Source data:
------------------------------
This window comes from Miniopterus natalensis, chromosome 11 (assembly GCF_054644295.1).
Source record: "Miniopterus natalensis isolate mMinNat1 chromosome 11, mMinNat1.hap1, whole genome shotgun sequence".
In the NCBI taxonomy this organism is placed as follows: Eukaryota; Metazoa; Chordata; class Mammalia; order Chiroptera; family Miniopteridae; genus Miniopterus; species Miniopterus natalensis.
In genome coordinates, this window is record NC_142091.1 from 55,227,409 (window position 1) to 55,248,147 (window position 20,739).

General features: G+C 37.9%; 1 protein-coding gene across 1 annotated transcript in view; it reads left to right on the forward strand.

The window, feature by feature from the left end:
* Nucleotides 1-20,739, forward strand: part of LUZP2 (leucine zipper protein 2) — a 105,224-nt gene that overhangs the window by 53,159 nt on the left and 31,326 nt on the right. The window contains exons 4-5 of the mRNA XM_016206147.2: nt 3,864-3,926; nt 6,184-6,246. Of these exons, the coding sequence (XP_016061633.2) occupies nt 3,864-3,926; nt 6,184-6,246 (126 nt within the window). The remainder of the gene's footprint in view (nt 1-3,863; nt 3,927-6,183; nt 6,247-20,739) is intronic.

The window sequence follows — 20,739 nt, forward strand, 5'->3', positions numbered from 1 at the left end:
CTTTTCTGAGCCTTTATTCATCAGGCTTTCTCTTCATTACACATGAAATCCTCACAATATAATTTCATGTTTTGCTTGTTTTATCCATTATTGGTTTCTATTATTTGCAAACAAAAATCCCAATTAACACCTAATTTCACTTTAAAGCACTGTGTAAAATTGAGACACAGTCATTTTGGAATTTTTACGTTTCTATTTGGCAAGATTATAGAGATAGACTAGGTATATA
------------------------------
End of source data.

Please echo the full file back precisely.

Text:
This window comes from Miniopterus natalensis, chromosome 11 (assembly GCF_054644295.1).
Source record: "Miniopterus natalensis isolate mMinNat1 chromosome 11, mMinNat1.hap1, whole genome shotgun sequence".
In the NCBI taxonomy this organism is placed as follows: Eukaryota; Metazoa; Chordata; class Mammalia; order Chiroptera; family Miniopteridae; genus Miniopterus; species Miniopterus natalensis.
In genome coordinates, this window is record NC_142091.1 from 55,227,409 (window position 1) to 55,248,147 (window position 20,739).

General features: G+C 37.9%; 1 protein-coding gene across 1 annotated transcript in view; it reads left to right on the forward strand.

The window, feature by feature from the left end:
* Nucleotides 1-20,739, forward strand: part of LUZP2 (leucine zipper protein 2) — a 105,224-nt gene that overhangs the window by 53,159 nt on the left and 31,326 nt on the right. The window contains exons 4-5 of the mRNA XM_016206147.2: nt 3,864-3,926; nt 6,184-6,246. Of these exons, the coding sequence (XP_016061633.2) occupies nt 3,864-3,926; nt 6,184-6,246 (126 nt within the window). The remainder of the gene's footprint in view (nt 1-3,863; nt 3,927-6,183; nt 6,247-20,739) is intronic.

The window sequence follows — 20,739 nt, forward strand, 5'->3', positions numbered from 1 at the left end:
CTTTTCTGAGCCTTTATTCATCAGGCTTTCTCTTCATTACACATGAAATCCTCACAATATAATTTCATGTTTTGCTTGTTTTATCCATTATTGGTTTCTATTATTTGCAAACAAAAATCCCAATTAACACCTAATTTCACTTTAAAGCACTGTGTAAAATTGAGACACAGTCATTTTGGAATTTTTACGTTTCTATTTGGCAAGATTATAGAGATAGACTAGGTATATA